September 22, 2020

Jinjer – Micro – N Records

By Kristi Kates | Feb. 9, 2019

The Ukranian rock outfit kick off its latest (third) album with first single “Ape” — a rollicking, groove-filled tune that surges through its melody with urgency — and then carries that determined, headstrong feel throughout the rest of this short set. The production here focuses precisely on the band’s aesthetic, with dark basslines and clear delineation between instruments. It’s amped to prime form on that aforementioned first single, as well as on the quieter “Perennial” and hip-hop-influenced “Teacher Teacher.” ** ½

Ultramarine – Signals Into Space – Crepuscule
Ian Cooper and Paul Hammond — aka the duo that is Ultramarine — are back with their seventh album, which they created over three years, working with pop musician Anna Domino on several tracks. Recorded in London with Stereolab’s Andy Ramsay, these psychedelic-electronica tracks filter in jazz components, the sum of which results in a wraithlike, floating quality on tunes like the slow bossa nova “Elsewhere,” the calm pacing of “ … Flint to Clay,” and the upward shift from “Framework” into “Cross Reference.” ***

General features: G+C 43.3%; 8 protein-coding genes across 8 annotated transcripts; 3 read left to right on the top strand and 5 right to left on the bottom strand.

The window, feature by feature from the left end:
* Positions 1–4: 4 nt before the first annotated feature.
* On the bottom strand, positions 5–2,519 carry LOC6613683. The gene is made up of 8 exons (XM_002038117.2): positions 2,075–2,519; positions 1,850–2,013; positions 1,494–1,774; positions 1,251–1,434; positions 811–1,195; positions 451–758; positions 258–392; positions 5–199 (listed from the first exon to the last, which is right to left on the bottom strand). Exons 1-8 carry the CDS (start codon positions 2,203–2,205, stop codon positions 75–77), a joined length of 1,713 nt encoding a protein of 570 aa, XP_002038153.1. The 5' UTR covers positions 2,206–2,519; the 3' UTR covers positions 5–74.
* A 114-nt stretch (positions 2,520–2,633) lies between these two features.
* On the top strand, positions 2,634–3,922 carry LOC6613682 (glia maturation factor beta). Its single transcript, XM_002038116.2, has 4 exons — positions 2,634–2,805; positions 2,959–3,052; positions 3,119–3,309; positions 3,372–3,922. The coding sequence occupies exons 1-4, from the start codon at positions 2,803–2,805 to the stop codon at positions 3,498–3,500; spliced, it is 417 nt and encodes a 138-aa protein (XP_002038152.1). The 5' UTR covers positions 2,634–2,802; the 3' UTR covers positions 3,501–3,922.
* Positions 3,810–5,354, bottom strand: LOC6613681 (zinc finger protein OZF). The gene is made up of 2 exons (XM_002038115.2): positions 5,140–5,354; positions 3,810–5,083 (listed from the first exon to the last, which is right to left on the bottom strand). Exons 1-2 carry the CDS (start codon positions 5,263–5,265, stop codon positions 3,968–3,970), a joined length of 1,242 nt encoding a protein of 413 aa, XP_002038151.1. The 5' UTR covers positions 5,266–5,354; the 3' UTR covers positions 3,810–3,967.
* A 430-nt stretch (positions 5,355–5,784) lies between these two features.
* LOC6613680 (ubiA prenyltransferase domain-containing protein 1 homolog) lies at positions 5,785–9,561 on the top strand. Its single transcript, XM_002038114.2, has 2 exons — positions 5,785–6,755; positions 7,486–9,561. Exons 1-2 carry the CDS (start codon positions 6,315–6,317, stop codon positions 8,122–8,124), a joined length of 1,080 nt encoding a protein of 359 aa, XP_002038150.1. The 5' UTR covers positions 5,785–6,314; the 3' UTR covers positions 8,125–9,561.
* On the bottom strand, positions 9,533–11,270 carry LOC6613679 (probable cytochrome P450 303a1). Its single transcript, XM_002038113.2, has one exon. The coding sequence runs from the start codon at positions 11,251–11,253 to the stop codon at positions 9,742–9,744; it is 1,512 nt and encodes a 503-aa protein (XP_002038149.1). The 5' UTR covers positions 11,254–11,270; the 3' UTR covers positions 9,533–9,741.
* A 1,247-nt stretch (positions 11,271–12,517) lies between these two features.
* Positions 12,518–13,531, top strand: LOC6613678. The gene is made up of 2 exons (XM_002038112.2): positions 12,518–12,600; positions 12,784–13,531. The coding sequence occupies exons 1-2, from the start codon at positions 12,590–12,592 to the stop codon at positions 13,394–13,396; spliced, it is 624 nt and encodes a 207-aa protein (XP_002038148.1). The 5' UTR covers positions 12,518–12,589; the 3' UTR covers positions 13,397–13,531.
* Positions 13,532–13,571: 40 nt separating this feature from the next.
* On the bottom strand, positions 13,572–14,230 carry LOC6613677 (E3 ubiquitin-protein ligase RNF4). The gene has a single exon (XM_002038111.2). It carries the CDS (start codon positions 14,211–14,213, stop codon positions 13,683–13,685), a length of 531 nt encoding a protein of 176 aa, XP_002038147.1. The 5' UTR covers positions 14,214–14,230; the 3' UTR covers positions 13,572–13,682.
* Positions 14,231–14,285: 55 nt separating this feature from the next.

Whiney – Waystone – Med School Records
Speaking of hip-hop influence, Whiney (electronic musician Will Hine) is back with plenty of exactly that, in a sophomore album that fuses grime, drum and bass, and massive dance beats. He brings in Truthos Mufasa to throw down on “Triple Duppy Demon,” one of the album’s standout tracks, along with the gurgling, rampaging jungle/dangerbass mess that is “The Capital.” Rapper Inja stops by to join Whiney on “Mission”; “Shards” brings in Mr. Porter; and “The Edge” features a stack of ’80s-worthy keyboard sounds. ***

Kero Kero Bonito – Time N’ Place – Polyvinyl
Fans are calling this latest set from KKB more “real” than previous efforts, as it features songs that are more grounded in everyday issues than the group’s former collections, which dealt more with fantasy situations. The same whirling computer beats and electronic-popped garage guitars are present, but now they’re staking their claim to more direct tracks like the synthy “Time Today,” and the brooding “Only Acting” with its Devo-esque shift from quirky FX to radio rock. ** ½


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